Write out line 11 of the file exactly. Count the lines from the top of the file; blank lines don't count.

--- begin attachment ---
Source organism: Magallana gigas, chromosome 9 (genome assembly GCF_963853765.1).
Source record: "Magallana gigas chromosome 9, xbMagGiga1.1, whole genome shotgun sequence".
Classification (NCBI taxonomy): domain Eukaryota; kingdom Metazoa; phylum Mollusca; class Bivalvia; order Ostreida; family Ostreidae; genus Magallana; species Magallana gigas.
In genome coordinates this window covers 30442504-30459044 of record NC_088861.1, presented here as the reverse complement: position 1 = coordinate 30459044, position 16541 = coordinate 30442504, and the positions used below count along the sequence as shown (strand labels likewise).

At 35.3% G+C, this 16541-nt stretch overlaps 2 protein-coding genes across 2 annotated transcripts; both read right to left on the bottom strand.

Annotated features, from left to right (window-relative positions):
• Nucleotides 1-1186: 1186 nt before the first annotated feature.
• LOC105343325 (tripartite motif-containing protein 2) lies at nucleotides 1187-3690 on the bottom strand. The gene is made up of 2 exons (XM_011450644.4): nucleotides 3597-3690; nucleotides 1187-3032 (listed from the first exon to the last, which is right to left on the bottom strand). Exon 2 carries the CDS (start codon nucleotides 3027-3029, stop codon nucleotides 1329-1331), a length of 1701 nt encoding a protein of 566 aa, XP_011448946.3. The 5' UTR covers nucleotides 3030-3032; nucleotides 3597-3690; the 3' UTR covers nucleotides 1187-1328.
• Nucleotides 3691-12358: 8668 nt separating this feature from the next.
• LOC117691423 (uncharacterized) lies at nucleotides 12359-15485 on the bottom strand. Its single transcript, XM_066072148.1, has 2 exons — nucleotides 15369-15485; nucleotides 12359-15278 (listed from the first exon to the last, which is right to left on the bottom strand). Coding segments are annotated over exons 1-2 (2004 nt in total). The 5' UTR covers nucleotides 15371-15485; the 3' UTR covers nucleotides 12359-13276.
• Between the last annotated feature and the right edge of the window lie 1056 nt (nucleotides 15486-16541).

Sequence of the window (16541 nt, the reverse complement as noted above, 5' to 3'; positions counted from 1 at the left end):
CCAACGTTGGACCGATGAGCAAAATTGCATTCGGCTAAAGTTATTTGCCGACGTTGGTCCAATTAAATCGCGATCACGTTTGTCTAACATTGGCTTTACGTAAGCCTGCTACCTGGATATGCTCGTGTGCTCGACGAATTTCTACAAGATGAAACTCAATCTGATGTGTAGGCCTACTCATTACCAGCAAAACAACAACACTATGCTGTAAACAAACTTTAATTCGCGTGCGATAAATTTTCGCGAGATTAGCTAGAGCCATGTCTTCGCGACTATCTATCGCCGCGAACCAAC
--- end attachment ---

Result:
• Between the last annotated feature and the right edge of the window lie 1056 nt (nucleotides 15486-16541).